While social media has been a core part of the marketing landscape for several years now, one key group within Fortune 500 organizations that has been slow to adopt it is the C-Suite. While this group comprises the core of a company’s leadership, when it comes to social media many members have opted to sit on the sidelines rather than actively participate in the conversation.
Nowhere is this scenario better illustrated than in the use of Twitter among CEO’s of Fortune 500 brands. According to a study done by Brandfog.com, while 61% of Fortune 500 brands engage with customers via Twitter, less than 2.5% of all Fortune 500 CEO’s actively participate on the platform. Therefore, while it’s clear that Fortune 500 brands view Twitter as key to their marketing and communications strategies, it’s also clear that to-date it’s not been a priority for CEO’s to have a direct and active presence on the channel.
However, this is starting to change. While the numbers may still be small, more and more organizations are beginning to realize that the C-Suite, particularly CEOs, need to have a presence on Twitter. Whether it’s via customers, investors and/or partners, in todays connected and ever more transparent business environment, there is an expectation of being able to use social media to connect with an organization’s senior leadership. Therefore, it should not come as a surprise that many CEO’s are now realizing the power of social media and starting to wonder and ask how they should approach creating a presence on channels such as Twitter.
So, when it’s decided that your CEO wants to be on Twitter what should you do?
When viewed in the context of a Fortune 500 brand, the answer is not so easy. Yes, it’s easy to set-up a Twitter handle. Yes it’s easy to start tweeting. And yes, it’s very, very easy for a CEO to get into hot water very quickly if things are not thought through.
First off, it’s important to understand both the risks and rewards of your CEO having a presence on Twitter. While many reading this blog post may say that it’s a no-brainer for a CEO to have a Twitter presence, when you are a talking about the CEO of a Fortune 500 brand it’s a much larger decision. It’s important to understand the risks, as well as the rewards in terms of evaluating the opportunity and providing context for how to proceed with your CEO.
- People are listening and a misstep by your CEO can spread very quickly
- Perfect example is the Jack Welch tweet from last Fall around Obama and job numbers
- A CEO’s words have power
- No matter what they may think about a topic, when the CEO chooses to tweet, it’s not just coming from “a person” but rather it’s coming from “the CEO”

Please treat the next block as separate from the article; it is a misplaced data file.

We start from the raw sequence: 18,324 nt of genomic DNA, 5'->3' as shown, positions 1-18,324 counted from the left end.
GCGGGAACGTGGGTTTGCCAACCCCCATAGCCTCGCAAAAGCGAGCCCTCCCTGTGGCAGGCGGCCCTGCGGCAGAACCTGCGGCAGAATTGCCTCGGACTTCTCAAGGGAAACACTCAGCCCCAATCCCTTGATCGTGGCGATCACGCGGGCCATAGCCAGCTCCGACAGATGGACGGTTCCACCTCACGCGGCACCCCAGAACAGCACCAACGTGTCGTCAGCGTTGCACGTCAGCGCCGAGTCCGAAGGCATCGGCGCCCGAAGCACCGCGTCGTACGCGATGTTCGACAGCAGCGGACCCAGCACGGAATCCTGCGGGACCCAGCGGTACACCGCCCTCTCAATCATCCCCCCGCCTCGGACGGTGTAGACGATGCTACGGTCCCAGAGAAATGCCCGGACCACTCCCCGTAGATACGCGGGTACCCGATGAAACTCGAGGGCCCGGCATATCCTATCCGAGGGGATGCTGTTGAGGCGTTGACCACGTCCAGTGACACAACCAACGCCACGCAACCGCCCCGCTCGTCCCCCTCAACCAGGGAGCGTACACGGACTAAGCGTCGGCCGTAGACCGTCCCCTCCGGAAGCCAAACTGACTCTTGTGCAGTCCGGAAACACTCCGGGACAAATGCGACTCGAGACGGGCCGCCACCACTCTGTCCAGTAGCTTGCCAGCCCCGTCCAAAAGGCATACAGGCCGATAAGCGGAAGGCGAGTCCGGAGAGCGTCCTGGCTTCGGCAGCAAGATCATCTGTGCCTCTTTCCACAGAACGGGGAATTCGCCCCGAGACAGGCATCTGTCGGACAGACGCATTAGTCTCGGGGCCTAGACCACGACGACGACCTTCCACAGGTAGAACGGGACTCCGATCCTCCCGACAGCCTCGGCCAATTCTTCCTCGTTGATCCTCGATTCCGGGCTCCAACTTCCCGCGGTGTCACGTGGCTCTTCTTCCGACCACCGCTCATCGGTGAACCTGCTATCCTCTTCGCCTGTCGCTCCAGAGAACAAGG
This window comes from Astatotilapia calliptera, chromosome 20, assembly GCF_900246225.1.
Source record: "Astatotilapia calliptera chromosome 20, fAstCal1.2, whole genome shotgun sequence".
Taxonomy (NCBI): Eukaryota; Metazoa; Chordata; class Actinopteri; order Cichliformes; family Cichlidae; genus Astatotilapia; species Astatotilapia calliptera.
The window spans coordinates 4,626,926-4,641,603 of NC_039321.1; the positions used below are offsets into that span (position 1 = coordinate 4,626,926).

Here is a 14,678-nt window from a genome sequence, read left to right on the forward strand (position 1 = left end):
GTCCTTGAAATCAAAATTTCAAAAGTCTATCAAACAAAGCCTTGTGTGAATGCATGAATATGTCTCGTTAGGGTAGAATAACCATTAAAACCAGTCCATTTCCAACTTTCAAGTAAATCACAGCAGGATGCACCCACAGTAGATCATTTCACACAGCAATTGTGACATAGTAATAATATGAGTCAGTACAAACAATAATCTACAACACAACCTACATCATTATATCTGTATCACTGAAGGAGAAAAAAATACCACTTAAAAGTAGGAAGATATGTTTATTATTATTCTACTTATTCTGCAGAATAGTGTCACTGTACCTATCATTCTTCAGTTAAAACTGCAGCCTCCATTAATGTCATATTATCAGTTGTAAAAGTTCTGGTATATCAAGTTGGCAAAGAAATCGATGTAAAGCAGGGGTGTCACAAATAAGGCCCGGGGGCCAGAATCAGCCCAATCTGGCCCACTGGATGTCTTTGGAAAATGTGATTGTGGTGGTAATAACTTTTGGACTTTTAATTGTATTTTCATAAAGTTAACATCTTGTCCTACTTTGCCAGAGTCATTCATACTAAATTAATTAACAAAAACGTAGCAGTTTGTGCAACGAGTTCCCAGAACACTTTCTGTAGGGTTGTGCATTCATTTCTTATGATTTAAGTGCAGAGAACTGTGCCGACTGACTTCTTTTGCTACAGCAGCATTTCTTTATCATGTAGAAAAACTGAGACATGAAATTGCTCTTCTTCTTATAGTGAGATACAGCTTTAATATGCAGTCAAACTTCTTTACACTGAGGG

- A CEO’s Twitter presence is a direct extension of their personal, as well as your corporate, brand
- Do not think that you can separate the two, as the general public will see them as intrinsically interlinked
- They need to have a filter
- Unlike the average person, a CEO does (or should) not have the luxuries of talking about personal politics or controversy. As tempting as it is, they need to sit on the sidelines
- They’re exposed and open
- Many CEO’s operate in a very insular world, where access is controlled
- A CEO who decides to go on Twitter must be ready for the fact that they will see not only the good, but also have to address some negativity
- Increased transparency and connectivity
- Twitter offers a window into who the CEO is and provides a means to directly connect with them
- Twitter can be used by the CEO to publically motivate and inspire employees
- Acknowledge key efforts
- Recognize key accomplishments
- Great source for showcasing employee recognition from top leadership
- Unique opportunity to leverage relationships with key partners and suppliers
- Twitter offers a way for your CEO to interact and connect with key individuals and customers
- Enhance your customer experience efforts
- According to Brandfog.com’s recent survey, 89.3% of respondents stated that CEOs who participate in social media can build better connections with customers
- Be perceived as a first mover
- As noted earlier less than 2.5% of Fortune 500 CEOs are on Twitter
- Identify and stay abreast of trends, conversation and key influencers
- This can be done by just following and monitoring key topics and/or hash tags
- Raises company profile, builds trust and brand loyalty
- People are able to see the CEO in a human, not just corporate, light
- Great opportunity to share CSR initiatives
- Way for CEO to talk about the company and its values without directly commenting on the direct business or the category
- Aligns the CEO with the company’s social endeavors
Ultimately when it comes to social media and the C-Suite, it’s not a matter of “if” they will get involved, but rather “when”. While less than 2.5% of all Fortune 500 CEOs might only be on Twitter today, that number is only going to increase. The option of a CEO sitting on the sidelines and not having a presence is soon just not going to be an option. Customers will expect it. Employees will demand it.
However, before your CEO decides to jump into the mix, its important that you take the time to understand both the risks and rewards associated with their participation on the platform. Because, when it comes to Fortune 500 CEOs, we’re talking about some very, very high profile indivduals, so its imperative that you take a managed approach towards creating their social media presence, and with Twitter in particular. By taking the time to understand and evaluate the risks and rewards of your CEO being on Twitter you’ll enable them to avoid the pitfalls and leverage its benefifts. Most importantly, rather than just having a “CEO who is on Twitter” you’ll have leader who is prepared to leverage the platform, understands its value and is ready to transition from being just a CEO, to being a truly “Social CEO”.